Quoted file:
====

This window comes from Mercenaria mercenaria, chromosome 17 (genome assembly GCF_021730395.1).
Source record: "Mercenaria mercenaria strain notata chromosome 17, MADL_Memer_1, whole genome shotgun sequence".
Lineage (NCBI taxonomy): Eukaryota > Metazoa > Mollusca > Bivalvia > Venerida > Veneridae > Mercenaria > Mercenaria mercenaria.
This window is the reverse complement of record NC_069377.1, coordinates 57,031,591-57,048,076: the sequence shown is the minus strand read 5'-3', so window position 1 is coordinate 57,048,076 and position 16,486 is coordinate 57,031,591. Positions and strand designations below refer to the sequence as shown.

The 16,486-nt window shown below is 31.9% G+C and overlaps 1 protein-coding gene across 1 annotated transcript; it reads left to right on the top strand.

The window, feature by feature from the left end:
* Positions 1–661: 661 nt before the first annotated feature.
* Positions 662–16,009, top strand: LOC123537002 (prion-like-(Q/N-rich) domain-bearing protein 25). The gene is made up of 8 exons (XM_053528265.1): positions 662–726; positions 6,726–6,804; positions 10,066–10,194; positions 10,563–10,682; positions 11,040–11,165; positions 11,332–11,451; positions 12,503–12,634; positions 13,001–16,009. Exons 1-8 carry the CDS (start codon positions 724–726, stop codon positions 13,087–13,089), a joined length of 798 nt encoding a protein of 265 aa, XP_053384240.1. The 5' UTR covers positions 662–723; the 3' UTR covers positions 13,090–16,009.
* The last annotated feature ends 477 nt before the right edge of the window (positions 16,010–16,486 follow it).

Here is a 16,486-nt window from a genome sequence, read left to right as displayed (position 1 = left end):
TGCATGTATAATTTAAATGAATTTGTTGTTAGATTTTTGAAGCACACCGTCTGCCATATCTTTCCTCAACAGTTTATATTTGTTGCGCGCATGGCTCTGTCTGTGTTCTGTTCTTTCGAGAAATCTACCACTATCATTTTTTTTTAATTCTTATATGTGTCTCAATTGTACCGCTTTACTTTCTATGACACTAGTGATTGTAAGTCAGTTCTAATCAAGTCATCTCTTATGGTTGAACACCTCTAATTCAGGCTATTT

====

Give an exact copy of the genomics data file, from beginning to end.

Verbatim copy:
This window comes from Mercenaria mercenaria, chromosome 17 (genome assembly GCF_021730395.1).
Source record: "Mercenaria mercenaria strain notata chromosome 17, MADL_Memer_1, whole genome shotgun sequence".
Lineage (NCBI taxonomy): Eukaryota > Metazoa > Mollusca > Bivalvia > Venerida > Veneridae > Mercenaria > Mercenaria mercenaria.
This window is the reverse complement of record NC_069377.1, coordinates 57,031,591-57,048,076: the sequence shown is the minus strand read 5'-3', so window position 1 is coordinate 57,048,076 and position 16,486 is coordinate 57,031,591. Positions and strand designations below refer to the sequence as shown.

The 16,486-nt window shown below is 31.9% G+C and overlaps 1 protein-coding gene across 1 annotated transcript; it reads left to right on the top strand.

The window, feature by feature from the left end:
* Positions 1–661: 661 nt before the first annotated feature.
* Positions 662–16,009, top strand: LOC123537002 (prion-like-(Q/N-rich) domain-bearing protein 25). The gene is made up of 8 exons (XM_053528265.1): positions 662–726; positions 6,726–6,804; positions 10,066–10,194; positions 10,563–10,682; positions 11,040–11,165; positions 11,332–11,451; positions 12,503–12,634; positions 13,001–16,009. Exons 1-8 carry the CDS (start codon positions 724–726, stop codon positions 13,087–13,089), a joined length of 798 nt encoding a protein of 265 aa, XP_053384240.1. The 5' UTR covers positions 662–723; the 3' UTR covers positions 13,090–16,009.
* The last annotated feature ends 477 nt before the right edge of the window (positions 16,010–16,486 follow it).

Here is a 16,486-nt window from a genome sequence, read left to right as displayed (position 1 = left end):
TGCATGTATAATTTAAATGAATTTGTTGTTAGATTTTTGAAGCACACCGTCTGCCATATCTTTCCTCAACAGTTTATATTTGTTGCGCGCATGGCTCTGTCTGTGTTCTGTTCTTTCGAGAAATCTACCACTATCATTTTTTTTTAATTCTTATATGTGTCTCAATTGTACCGCTTTACTTTCTATGACACTAGTGATTGTAAGTCAGTTCTAATCAAGTCATCTCTTATGGTTGAACACCTCTAATTCAGGCTATTT